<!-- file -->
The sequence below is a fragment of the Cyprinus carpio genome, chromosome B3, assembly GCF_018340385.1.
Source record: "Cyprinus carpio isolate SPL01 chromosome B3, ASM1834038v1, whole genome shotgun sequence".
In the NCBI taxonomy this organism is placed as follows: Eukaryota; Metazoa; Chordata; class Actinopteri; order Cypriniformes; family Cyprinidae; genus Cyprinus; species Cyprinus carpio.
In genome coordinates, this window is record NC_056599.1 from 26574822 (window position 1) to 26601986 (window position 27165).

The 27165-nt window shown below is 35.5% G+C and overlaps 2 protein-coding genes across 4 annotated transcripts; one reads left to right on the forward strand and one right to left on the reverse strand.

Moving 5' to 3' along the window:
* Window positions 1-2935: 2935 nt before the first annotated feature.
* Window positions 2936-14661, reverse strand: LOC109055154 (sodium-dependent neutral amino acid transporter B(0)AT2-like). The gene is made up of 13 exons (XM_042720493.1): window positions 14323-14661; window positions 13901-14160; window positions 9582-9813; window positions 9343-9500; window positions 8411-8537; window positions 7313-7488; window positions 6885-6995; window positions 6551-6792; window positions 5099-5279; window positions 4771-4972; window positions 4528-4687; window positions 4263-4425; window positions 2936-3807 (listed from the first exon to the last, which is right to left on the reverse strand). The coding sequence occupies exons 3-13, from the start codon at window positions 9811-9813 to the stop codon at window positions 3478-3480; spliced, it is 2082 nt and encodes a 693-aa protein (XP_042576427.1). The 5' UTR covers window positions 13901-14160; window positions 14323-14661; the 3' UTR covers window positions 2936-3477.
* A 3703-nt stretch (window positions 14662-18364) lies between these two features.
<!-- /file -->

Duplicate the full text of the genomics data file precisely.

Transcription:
The sequence below is a fragment of the Cyprinus carpio genome, chromosome B3, assembly GCF_018340385.1.
Source record: "Cyprinus carpio isolate SPL01 chromosome B3, ASM1834038v1, whole genome shotgun sequence".
In the NCBI taxonomy this organism is placed as follows: Eukaryota; Metazoa; Chordata; class Actinopteri; order Cypriniformes; family Cyprinidae; genus Cyprinus; species Cyprinus carpio.
In genome coordinates, this window is record NC_056599.1 from 26574822 (window position 1) to 26601986 (window position 27165).

The 27165-nt window shown below is 35.5% G+C and overlaps 2 protein-coding genes across 4 annotated transcripts; one reads left to right on the forward strand and one right to left on the reverse strand.

Moving 5' to 3' along the window:
* Window positions 1-2935: 2935 nt before the first annotated feature.
* Window positions 2936-14661, reverse strand: LOC109055154 (sodium-dependent neutral amino acid transporter B(0)AT2-like). The gene is made up of 13 exons (XM_042720493.1): window positions 14323-14661; window positions 13901-14160; window positions 9582-9813; window positions 9343-9500; window positions 8411-8537; window positions 7313-7488; window positions 6885-6995; window positions 6551-6792; window positions 5099-5279; window positions 4771-4972; window positions 4528-4687; window positions 4263-4425; window positions 2936-3807 (listed from the first exon to the last, which is right to left on the reverse strand). The coding sequence occupies exons 3-13, from the start codon at window positions 9811-9813 to the stop codon at window positions 3478-3480; spliced, it is 2082 nt and encodes a 693-aa protein (XP_042576427.1). The 5' UTR covers window positions 13901-14160; window positions 14323-14661; the 3' UTR covers window positions 2936-3477.
* A 3703-nt stretch (window positions 14662-18364) lies between these two features.